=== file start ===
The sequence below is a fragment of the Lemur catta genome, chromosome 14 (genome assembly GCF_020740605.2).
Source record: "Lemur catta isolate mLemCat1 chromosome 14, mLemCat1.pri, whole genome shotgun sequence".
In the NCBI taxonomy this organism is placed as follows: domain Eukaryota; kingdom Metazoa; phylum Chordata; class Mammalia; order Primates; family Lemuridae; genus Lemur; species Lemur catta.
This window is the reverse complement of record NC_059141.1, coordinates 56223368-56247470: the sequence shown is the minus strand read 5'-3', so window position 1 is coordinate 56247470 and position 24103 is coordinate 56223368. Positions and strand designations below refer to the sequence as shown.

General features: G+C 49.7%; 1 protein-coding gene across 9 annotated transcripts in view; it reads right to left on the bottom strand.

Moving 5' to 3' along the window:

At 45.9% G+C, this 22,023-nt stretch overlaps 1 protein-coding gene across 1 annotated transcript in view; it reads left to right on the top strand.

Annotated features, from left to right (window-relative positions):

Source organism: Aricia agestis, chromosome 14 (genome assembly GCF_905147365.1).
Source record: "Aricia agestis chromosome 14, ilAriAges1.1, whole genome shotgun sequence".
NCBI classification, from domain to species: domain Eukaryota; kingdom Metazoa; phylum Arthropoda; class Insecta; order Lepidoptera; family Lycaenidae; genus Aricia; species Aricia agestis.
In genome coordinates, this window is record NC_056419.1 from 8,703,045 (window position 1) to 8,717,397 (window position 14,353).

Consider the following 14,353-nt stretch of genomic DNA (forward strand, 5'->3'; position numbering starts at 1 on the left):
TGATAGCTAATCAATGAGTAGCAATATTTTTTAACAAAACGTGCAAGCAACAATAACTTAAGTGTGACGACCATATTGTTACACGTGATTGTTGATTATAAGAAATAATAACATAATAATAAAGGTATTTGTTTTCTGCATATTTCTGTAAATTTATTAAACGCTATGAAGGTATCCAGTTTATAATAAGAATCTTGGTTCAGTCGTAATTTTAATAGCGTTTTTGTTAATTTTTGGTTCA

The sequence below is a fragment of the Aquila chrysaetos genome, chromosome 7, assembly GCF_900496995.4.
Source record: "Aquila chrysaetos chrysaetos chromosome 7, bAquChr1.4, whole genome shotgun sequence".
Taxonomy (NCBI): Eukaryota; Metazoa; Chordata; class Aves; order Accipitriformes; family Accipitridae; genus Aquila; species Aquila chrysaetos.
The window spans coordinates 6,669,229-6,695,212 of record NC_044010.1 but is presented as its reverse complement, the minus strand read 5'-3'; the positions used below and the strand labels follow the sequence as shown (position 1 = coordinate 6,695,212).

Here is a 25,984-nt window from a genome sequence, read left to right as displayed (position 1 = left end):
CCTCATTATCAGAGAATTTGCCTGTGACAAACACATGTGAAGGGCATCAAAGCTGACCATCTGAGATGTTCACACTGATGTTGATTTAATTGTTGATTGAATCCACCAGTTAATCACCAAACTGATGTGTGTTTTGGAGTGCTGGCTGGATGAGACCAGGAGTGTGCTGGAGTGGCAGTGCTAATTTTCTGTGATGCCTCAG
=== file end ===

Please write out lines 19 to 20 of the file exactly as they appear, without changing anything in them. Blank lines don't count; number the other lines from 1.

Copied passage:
Here is a 25,984-nt window from a genome sequence, read left to right as displayed (position 1 = left end):
CCTCATTATCAGAGAATTTGCCTGTGACAAACACATGTGAAGGGCATCAAAGCTGACCATCTGAGATGTTCACACTGATGTTGATTTAATTGTTGATTGAATCCACCAGTTAATCACCAAACTGATGTGTGTTTTGGAGTGCTGGCTGGATGAGACCAGGAGTGTGCTGGAGTGGCAGTGCTAATTTTCTGTGATGCCTCAG